I am very excited to welcome the lovely Sarah, from Pearls of Willsdom to not another slippery dip. Sarah kindly agreed to write a guest post for my site. She is currently pregnant with her second child and in this funny post she reflects on the many differences between her first and second pregnancies. If you’ve ever been pregnant a second, or a third time, you will relate to this. Sit back and enjoy a laugh.
For most women I know, the differences between their first and subsequent pregnancies are marked, mainly by a sense of contented nonchalance and acceptance. Without detracting from the amazing biological process that is one human creating another, my point is best demonstrated by the following:
FIRST PREGNANCY SECOND PREGNANCY
We’re pregnant! I’M pregnant.
I can’t wait until I get a bump. I’m showing already? I’m only 3 weeks!
I’m 18 weeks and 5 days pregnant. I’m…umm. Hang on. Let me see. 19 wks. I think.
I’d like to try for a natural birth. One epidural to go.
Is this deli meat? No thanks. Nom, nom, nom. More Mylanta, please.
At 29 weeks into my second pregnancy, there are several things I’ve particularly enjoyed to-date, such as not buying every available parenting magazine and book, searching for the perfect his-or-her baby name, and – above all else – Nutella.
However, I’m now at the stage where Mother Nature is making her presence felt. You know what She does, right? Gradually makes you feel more and more uncomfortable until you’re actually happy at the thought of episiotomies and epidurals because it means THE END OF PREGNANCY.
With an October due date that feels so close yet so far, I’m fat, itchy and over it.
Without coming across as a whining, hormonal banshee (which I am, I just don’t want to sound like one), the next 11 weeks look set to include more of the following:
It could be the baby sitting lower in my pelvis thanks to – as my obstetrician said – the muscles not having the same strength or stretch (sob!), or it could be to avoid the discomfort of one’s thighs firmly smooshing against each other with every step. Either way, I’ve been walking like a duck since the 24-week point.
2. Growing bigger (if that’s possible)
As someone who leans more towards the Jessica Simpson-style of pregnancy load, I get so envious of women who put on the recommended amount of 11 – 15kgs.
In saying that, I’m one of those types who love knowing other women’s pregnancy weight gains and am sure disclosing the following will make some readers feel better.
Here goes: at 179cm, I hover between 62 and 65kgs non-pregnant. I gained 23kgs with my first pregnancy, and am currently sitting at 18kgs while looking down the barrel of the third-trimester. Yikes. Paint me green and call me Hulk.
(However, it was some comfort when a good friend recently said to me: ‘Sarah, some babies need a caravan; others need five-star accommodation with plush surrounds. Yours is the latter.’)
3. Astonished expressions
‘Hoorah for looking full-term from 6.5 months’, said no one ever.
4. Silent prayers
Dear God, please let it be true that second labours are much faster than the first. Amen.
Sorry, God – it’s me again. Just to clarify that while I’d like it to be quicker, please ensure it’s not to the extent that I give birth in the shower or hospital car park. I’m not down with that. Amen.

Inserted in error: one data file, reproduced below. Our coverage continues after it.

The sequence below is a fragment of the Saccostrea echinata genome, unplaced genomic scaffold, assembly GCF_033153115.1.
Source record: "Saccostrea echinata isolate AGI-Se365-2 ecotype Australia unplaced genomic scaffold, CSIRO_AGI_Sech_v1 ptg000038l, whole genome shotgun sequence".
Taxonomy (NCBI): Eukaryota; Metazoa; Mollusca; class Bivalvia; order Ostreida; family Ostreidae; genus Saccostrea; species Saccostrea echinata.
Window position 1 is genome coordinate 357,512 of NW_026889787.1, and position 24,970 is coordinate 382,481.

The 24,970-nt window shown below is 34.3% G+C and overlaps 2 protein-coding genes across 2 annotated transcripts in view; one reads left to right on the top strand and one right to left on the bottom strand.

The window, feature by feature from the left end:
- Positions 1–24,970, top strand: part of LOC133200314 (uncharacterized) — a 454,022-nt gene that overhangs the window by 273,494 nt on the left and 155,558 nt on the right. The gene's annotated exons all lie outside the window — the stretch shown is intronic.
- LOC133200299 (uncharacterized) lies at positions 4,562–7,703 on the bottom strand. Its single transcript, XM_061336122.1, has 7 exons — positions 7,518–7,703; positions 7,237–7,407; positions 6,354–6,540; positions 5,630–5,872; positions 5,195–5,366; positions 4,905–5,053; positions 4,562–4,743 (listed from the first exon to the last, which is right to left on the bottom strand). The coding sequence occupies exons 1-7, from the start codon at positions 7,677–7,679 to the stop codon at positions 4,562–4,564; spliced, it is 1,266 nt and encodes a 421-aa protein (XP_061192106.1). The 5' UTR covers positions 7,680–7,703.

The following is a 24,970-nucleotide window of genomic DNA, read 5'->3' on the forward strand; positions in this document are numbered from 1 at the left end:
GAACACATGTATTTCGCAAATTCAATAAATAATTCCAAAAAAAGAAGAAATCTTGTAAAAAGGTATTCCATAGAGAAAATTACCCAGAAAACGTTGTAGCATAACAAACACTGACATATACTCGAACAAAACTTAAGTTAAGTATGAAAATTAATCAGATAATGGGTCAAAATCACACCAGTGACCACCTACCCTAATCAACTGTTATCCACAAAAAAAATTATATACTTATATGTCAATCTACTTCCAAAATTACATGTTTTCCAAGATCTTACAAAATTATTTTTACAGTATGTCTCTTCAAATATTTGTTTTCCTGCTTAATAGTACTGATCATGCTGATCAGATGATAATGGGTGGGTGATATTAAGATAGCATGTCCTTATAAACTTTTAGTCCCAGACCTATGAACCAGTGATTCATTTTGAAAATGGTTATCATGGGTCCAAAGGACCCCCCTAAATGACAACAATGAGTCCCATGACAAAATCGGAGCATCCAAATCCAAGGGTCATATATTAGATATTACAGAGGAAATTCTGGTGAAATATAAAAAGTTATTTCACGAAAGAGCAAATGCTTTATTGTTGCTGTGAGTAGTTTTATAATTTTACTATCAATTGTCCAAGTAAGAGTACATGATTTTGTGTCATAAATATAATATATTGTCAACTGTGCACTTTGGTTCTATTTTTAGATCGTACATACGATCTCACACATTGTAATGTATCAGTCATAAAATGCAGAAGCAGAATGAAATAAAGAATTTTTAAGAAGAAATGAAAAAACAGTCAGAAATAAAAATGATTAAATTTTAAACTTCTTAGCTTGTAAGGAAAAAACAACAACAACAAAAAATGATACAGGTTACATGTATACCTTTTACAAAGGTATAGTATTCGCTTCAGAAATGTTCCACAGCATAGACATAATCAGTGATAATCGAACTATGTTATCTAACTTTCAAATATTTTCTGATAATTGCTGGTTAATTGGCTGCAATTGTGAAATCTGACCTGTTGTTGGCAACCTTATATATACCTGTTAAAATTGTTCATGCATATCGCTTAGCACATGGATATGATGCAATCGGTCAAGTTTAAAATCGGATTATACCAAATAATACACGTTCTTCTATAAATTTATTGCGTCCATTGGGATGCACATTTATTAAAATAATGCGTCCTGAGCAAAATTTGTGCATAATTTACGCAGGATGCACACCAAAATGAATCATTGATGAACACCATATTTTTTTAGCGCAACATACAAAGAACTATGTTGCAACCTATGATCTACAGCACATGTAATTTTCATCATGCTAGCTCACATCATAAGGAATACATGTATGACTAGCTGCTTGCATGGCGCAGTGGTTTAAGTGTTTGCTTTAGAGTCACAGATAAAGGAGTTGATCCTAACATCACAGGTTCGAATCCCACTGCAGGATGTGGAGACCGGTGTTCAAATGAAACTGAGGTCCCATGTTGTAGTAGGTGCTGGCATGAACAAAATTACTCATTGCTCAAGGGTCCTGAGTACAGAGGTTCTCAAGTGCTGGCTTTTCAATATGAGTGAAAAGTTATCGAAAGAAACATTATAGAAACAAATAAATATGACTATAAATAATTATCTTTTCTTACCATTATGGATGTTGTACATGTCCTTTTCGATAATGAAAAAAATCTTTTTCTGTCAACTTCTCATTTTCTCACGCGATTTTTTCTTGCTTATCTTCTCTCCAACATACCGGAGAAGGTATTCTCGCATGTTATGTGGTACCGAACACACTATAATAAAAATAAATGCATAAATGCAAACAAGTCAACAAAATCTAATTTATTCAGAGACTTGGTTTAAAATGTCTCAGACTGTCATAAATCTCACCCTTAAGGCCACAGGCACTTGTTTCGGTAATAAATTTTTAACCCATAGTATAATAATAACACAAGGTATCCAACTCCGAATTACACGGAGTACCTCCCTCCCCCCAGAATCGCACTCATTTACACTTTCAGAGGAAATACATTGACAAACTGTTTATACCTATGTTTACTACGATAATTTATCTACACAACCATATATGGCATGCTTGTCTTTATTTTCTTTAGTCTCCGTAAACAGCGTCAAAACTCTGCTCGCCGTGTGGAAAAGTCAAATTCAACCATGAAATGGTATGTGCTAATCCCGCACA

Two days ago, Dr Google convinced me I had a rare pregnancy liver condition that results in entire-body itching and an induction at 37 weeks. After blood tests only revealed slight anaemia, I’ve accepted the itch is simply my skin stretching across my increasing girth.
As a result, I will be scented with a delightful combination of Pinetarsol ointment and menthol body cream until my due date.
6. Squeezing into maternity clothes
I refuse to buy bigger maternity gear which means I’m now relegated to harem pants, stretch leggings, maxi dresses and pyjamas until giving birth. Oh, how I wish PJs were appropriate work wear!
7. Hair glory
The downside of thicker hair in subsequent pregnancies is knowing what lies ahead post-birth. For me, it’s six solid months of hair loss and a further 18 months growing out the ridiculous spikey layer and receding hair line. (I’m blaming hormones for planting the seed of a pre-emptive strike via pixie cut. This is a bad idea, isn’t it? ISN’T IT?)
8. Pelvic floor exercises
Or rather, trying to convince myself to do them. I know they’re necessary but they are SO BORING. As someone who’s distracted easily, I do two or three Kegels and then I’m off with the fairies thinking about a push present. Or Nutella.
The best possible outcome to all of the above is, of course, holding a healthy, pink, squished, crying bundle of baby joy in one’s arms, but if you want to share wisdom, frustrations or laughs from your own pregnancies, go right ahead…if only to make me feel comforted!
PS. Just today a (rather large) lady asked me if I was sure I wasn’t having twins. I said I was indeed sure and laughed. Then I asked her when she was due* and waddled off.
*No, I didn’t; I just imagined saying it VERY LOUDLY. (But the waddling did happen – sigh.)
Sarah Wills is a mother of one (and pregnant with her second), she enjoys a laugh – often at herself – and writing about the funny side of life at www.pearlsofwillsdom.com.
Can you relate to any of these experiences? What’s been different about your subsequent pregnancies? Sarah, and I, would love to hear from you.